jz From United States of America, joined May 1999, 252 posts, RR: 0
Reply 1, posted (17 years 1 week 1 day 18 hours ago) and read 6658 times:
Not all long range aircrafts are big plane. Several business jets have ranges over 6000 nm. However, they are not for average consumers.
The long range aircrafts for airline use are all designed as big aircrafts based mostly on economic reasons, as you can imagine. The airlines will meet with Boeing or Airbus and ask the question: based on my capital budget, the appreciation cost, the fuel cost, labor cost, etc, how much passengers and cargo I need to fly from point A to point B to be profitable. Now also factor in world economic outlook, consumer demand, current technology, etc, what should be the size of the aircraft?
It's technically possible to fill the cabin and the cargo hold of a 737 with fuel tanks and make it a long range aircraft. But what's it for other than ferry it from point A to Point B?
Virgin Atlantic From , joined Dec 1969, posts, RR:
Reply 4, posted (17 years 1 week 1 day 11 hours ago) and read 6658 times:
I think that topic should have read Short and long range planes. But BA has flown 747-400 many times to Paris from London. But they need a Islander to fly London to the falkalnds as only 1000 tourist go there a year! ANd they only fly down there twice a week.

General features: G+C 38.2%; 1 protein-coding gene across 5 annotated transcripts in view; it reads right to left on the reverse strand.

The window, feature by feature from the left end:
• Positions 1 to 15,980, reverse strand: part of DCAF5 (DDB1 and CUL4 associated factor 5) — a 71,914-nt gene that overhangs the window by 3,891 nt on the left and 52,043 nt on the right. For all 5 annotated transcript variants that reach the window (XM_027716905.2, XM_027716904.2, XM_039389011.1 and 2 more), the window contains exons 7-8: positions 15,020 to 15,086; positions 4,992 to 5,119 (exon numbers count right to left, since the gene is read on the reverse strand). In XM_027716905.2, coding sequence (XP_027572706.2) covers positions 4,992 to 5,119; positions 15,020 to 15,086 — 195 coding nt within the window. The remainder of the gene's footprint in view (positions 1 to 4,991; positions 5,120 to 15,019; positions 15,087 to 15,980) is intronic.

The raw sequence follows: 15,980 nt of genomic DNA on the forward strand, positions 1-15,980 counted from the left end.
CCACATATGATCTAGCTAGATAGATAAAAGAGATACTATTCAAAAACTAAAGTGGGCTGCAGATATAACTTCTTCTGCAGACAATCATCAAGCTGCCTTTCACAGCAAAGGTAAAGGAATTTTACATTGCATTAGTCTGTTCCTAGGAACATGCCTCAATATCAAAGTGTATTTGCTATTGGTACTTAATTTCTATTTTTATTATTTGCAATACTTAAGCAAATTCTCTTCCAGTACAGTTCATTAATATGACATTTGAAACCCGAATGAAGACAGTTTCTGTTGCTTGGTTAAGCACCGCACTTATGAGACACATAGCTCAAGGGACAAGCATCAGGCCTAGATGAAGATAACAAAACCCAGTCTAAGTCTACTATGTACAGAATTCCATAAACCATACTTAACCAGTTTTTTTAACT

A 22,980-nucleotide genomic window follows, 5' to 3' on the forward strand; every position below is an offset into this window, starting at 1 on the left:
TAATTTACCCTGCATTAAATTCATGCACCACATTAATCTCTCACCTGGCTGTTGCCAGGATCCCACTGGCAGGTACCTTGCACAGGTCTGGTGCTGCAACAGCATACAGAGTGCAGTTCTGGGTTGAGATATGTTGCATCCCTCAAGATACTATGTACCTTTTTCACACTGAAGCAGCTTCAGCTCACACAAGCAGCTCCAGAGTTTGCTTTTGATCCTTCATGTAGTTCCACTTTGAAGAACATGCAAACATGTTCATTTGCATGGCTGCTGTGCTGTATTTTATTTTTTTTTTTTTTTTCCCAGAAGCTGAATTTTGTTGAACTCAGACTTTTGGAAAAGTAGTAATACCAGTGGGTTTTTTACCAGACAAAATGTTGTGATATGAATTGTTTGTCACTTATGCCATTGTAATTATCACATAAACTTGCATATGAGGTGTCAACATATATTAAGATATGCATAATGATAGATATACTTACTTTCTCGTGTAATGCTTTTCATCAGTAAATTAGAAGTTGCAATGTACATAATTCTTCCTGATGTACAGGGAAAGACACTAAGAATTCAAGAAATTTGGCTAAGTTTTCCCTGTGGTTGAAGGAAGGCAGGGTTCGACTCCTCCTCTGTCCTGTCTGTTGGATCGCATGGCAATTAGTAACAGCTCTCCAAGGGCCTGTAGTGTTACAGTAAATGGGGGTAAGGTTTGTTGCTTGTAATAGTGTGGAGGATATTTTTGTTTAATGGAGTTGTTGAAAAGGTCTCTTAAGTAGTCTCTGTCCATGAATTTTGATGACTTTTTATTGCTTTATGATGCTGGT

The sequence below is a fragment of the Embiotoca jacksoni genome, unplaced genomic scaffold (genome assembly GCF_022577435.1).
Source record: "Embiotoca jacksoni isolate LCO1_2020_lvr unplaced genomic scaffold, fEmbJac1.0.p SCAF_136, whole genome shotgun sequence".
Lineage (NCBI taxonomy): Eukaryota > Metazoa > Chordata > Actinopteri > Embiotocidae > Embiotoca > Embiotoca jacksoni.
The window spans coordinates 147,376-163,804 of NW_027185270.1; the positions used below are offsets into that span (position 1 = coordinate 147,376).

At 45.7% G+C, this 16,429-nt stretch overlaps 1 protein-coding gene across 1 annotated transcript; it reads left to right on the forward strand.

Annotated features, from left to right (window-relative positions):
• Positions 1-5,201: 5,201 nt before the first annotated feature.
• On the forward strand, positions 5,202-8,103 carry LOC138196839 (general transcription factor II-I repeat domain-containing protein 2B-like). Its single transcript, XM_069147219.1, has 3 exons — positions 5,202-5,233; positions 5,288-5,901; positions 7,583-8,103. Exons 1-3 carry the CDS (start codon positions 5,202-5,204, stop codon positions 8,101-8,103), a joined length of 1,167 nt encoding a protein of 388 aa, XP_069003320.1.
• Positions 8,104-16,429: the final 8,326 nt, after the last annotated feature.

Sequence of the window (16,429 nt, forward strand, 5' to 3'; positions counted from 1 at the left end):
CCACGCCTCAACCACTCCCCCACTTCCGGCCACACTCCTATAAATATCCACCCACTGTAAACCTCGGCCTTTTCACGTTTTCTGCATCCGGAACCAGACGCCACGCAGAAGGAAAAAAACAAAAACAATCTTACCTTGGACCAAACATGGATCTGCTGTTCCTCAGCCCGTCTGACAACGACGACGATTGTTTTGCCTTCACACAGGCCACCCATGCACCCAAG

L-188 From United States of America, joined Jul 1999, 30262 posts, RR: 57
Reply 5, posted (17 years 1 week 1 day 6 hours ago) and read 6658 times:
Alaska Airlines put extra tanks in the bellies of a couple of it's MD-80's and where flying them nonstop from Anchorage to Vladivostok russia. They cut that out because of the economy over there. Reeve Aleutian Airways now flys that route as a one stop with 727's but sometimes the Electra subs in nonstop.
Also the 757 is aproved for 180 min ETOPS and the A-319 and A-321 have 120 min aproval. I don't know about the A-320, didn't say in the Janes all the worlds aircraft but I would imagine that it is the same.
OBAMA-WORST PRESIDENT EVER....Even SKOORB would be better.
Will From Australia, joined May 1999, 79 posts, RR: 0
Reply 6, posted (17 years 1 week 1 day 6 hours ago) and read 6658 times:
Nothing is impossible with today's technology, and yes it could be done. But it wouldn't be too practical unfortunatly to make 9000 NM, it would have to have a much larger wing and more powerful engines to do the job, and in the end it would lose out economically.
Hope this is some help..